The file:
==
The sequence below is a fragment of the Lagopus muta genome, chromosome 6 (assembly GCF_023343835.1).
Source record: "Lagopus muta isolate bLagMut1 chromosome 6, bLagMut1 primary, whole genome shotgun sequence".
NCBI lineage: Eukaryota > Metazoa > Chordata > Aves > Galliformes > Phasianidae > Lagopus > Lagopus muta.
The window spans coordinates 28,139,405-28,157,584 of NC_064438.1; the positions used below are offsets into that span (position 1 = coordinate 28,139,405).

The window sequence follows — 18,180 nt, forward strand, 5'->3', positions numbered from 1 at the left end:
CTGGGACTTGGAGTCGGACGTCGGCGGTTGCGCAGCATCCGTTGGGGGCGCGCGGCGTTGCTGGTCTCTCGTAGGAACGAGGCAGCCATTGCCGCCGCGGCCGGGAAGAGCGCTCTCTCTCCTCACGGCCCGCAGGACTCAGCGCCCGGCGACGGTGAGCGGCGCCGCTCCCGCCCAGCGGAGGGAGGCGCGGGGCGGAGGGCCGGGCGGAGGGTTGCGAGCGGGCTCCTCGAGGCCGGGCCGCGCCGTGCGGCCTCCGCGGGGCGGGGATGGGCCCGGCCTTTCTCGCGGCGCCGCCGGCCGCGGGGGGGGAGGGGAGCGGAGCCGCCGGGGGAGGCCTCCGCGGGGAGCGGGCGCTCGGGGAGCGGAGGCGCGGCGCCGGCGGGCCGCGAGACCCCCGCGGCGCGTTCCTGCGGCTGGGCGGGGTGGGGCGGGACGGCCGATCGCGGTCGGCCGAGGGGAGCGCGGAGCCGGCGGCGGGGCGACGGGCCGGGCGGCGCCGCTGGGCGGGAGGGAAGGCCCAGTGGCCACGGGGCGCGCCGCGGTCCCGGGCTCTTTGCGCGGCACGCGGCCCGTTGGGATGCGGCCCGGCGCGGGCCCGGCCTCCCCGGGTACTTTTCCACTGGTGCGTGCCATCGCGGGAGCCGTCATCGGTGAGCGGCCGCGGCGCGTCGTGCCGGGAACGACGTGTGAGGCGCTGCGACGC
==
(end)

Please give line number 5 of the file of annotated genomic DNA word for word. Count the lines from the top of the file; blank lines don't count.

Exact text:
The window sequence follows — 18,180 nt, forward strand, 5'->3', positions numbered from 1 at the left end: